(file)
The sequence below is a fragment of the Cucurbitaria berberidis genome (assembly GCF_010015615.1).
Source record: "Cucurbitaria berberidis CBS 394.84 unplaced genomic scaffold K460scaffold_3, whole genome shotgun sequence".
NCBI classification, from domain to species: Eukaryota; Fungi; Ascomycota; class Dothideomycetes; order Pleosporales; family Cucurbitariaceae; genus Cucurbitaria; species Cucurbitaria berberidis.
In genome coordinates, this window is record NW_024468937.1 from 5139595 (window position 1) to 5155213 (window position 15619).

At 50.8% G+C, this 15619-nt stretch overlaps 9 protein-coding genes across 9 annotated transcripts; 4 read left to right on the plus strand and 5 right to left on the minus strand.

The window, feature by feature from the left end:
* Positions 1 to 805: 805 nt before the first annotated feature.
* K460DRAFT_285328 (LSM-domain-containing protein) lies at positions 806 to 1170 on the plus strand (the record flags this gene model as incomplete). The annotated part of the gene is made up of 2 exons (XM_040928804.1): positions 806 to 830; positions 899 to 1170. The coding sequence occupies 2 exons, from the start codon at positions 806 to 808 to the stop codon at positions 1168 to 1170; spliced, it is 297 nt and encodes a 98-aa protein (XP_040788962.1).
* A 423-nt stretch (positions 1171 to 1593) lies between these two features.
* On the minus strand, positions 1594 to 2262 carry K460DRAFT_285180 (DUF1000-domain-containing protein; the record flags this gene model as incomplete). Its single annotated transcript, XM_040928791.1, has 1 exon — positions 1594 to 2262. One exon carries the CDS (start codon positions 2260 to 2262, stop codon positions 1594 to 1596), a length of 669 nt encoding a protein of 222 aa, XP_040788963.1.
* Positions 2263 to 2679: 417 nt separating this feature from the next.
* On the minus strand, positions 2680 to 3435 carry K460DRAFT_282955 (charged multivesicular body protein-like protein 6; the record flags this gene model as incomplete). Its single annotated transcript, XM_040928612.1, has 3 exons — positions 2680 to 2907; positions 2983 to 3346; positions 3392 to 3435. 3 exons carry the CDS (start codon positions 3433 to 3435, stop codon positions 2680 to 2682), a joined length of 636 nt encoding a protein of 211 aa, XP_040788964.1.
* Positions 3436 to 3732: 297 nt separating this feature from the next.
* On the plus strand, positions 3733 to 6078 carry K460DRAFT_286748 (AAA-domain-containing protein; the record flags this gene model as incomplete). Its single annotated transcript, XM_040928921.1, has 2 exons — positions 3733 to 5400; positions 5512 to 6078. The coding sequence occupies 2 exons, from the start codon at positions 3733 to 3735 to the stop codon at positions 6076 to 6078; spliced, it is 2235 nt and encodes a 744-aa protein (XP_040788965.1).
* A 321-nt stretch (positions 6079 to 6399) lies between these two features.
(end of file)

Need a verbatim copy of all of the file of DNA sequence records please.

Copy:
The sequence below is a fragment of the Cucurbitaria berberidis genome (assembly GCF_010015615.1).
Source record: "Cucurbitaria berberidis CBS 394.84 unplaced genomic scaffold K460scaffold_3, whole genome shotgun sequence".
NCBI classification, from domain to species: Eukaryota; Fungi; Ascomycota; class Dothideomycetes; order Pleosporales; family Cucurbitariaceae; genus Cucurbitaria; species Cucurbitaria berberidis.
In genome coordinates, this window is record NW_024468937.1 from 5139595 (window position 1) to 5155213 (window position 15619).

At 50.8% G+C, this 15619-nt stretch overlaps 9 protein-coding genes across 9 annotated transcripts; 4 read left to right on the plus strand and 5 right to left on the minus strand.

The window, feature by feature from the left end:
* Positions 1 to 805: 805 nt before the first annotated feature.
* K460DRAFT_285328 (LSM-domain-containing protein) lies at positions 806 to 1170 on the plus strand (the record flags this gene model as incomplete). The annotated part of the gene is made up of 2 exons (XM_040928804.1): positions 806 to 830; positions 899 to 1170. The coding sequence occupies 2 exons, from the start codon at positions 806 to 808 to the stop codon at positions 1168 to 1170; spliced, it is 297 nt and encodes a 98-aa protein (XP_040788962.1).
* A 423-nt stretch (positions 1171 to 1593) lies between these two features.
* On the minus strand, positions 1594 to 2262 carry K460DRAFT_285180 (DUF1000-domain-containing protein; the record flags this gene model as incomplete). Its single annotated transcript, XM_040928791.1, has 1 exon — positions 1594 to 2262. One exon carries the CDS (start codon positions 2260 to 2262, stop codon positions 1594 to 1596), a length of 669 nt encoding a protein of 222 aa, XP_040788963.1.
* Positions 2263 to 2679: 417 nt separating this feature from the next.
* On the minus strand, positions 2680 to 3435 carry K460DRAFT_282955 (charged multivesicular body protein-like protein 6; the record flags this gene model as incomplete). Its single annotated transcript, XM_040928612.1, has 3 exons — positions 2680 to 2907; positions 2983 to 3346; positions 3392 to 3435. 3 exons carry the CDS (start codon positions 3433 to 3435, stop codon positions 2680 to 2682), a joined length of 636 nt encoding a protein of 211 aa, XP_040788964.1.
* Positions 3436 to 3732: 297 nt separating this feature from the next.
* On the plus strand, positions 3733 to 6078 carry K460DRAFT_286748 (AAA-domain-containing protein; the record flags this gene model as incomplete). Its single annotated transcript, XM_040928921.1, has 2 exons — positions 3733 to 5400; positions 5512 to 6078. The coding sequence occupies 2 exons, from the start codon at positions 3733 to 3735 to the stop codon at positions 6076 to 6078; spliced, it is 2235 nt and encodes a 744-aa protein (XP_040788965.1).
* A 321-nt stretch (positions 6079 to 6399) lies between these two features.